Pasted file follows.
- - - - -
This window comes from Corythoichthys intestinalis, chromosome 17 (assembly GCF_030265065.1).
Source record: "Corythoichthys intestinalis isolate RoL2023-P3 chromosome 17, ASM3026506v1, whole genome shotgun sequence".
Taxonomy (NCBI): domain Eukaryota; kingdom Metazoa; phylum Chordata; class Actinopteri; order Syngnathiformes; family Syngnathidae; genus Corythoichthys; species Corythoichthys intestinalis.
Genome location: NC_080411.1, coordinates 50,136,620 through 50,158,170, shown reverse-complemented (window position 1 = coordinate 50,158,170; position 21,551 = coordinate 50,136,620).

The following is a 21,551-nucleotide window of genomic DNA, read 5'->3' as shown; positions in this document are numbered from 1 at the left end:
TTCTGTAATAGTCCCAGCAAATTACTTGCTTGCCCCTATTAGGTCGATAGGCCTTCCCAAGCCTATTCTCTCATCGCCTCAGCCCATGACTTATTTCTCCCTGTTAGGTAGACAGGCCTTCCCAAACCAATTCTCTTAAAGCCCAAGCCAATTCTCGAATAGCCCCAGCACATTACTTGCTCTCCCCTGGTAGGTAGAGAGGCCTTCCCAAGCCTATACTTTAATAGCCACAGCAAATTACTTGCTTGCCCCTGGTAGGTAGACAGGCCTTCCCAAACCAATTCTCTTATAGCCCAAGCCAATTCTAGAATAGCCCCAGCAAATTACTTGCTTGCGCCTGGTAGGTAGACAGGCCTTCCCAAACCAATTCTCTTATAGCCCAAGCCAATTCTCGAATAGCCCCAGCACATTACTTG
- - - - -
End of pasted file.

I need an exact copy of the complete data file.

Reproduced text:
This window comes from Corythoichthys intestinalis, chromosome 17 (assembly GCF_030265065.1).
Source record: "Corythoichthys intestinalis isolate RoL2023-P3 chromosome 17, ASM3026506v1, whole genome shotgun sequence".
Taxonomy (NCBI): domain Eukaryota; kingdom Metazoa; phylum Chordata; class Actinopteri; order Syngnathiformes; family Syngnathidae; genus Corythoichthys; species Corythoichthys intestinalis.
Genome location: NC_080411.1, coordinates 50,136,620 through 50,158,170, shown reverse-complemented (window position 1 = coordinate 50,158,170; position 21,551 = coordinate 50,136,620).

The following is a 21,551-nucleotide window of genomic DNA, read 5'->3' as shown; positions in this document are numbered from 1 at the left end:
TTCTGTAATAGTCCCAGCAAATTACTTGCTTGCCCCTATTAGGTCGATAGGCCTTCCCAAGCCTATTCTCTCATCGCCTCAGCCCATGACTTATTTCTCCCTGTTAGGTAGACAGGCCTTCCCAAACCAATTCTCTTAAAGCCCAAGCCAATTCTCGAATAGCCCCAGCACATTACTTGCTCTCCCCTGGTAGGTAGAGAGGCCTTCCCAAGCCTATACTTTAATAGCCACAGCAAATTACTTGCTTGCCCCTGGTAGGTAGACAGGCCTTCCCAAACCAATTCTCTTATAGCCCAAGCCAATTCTAGAATAGCCCCAGCAAATTACTTGCTTGCGCCTGGTAGGTAGACAGGCCTTCCCAAACCAATTCTCTTATAGCCCAAGCCAATTCTCGAATAGCCCCAGCACATTACTTG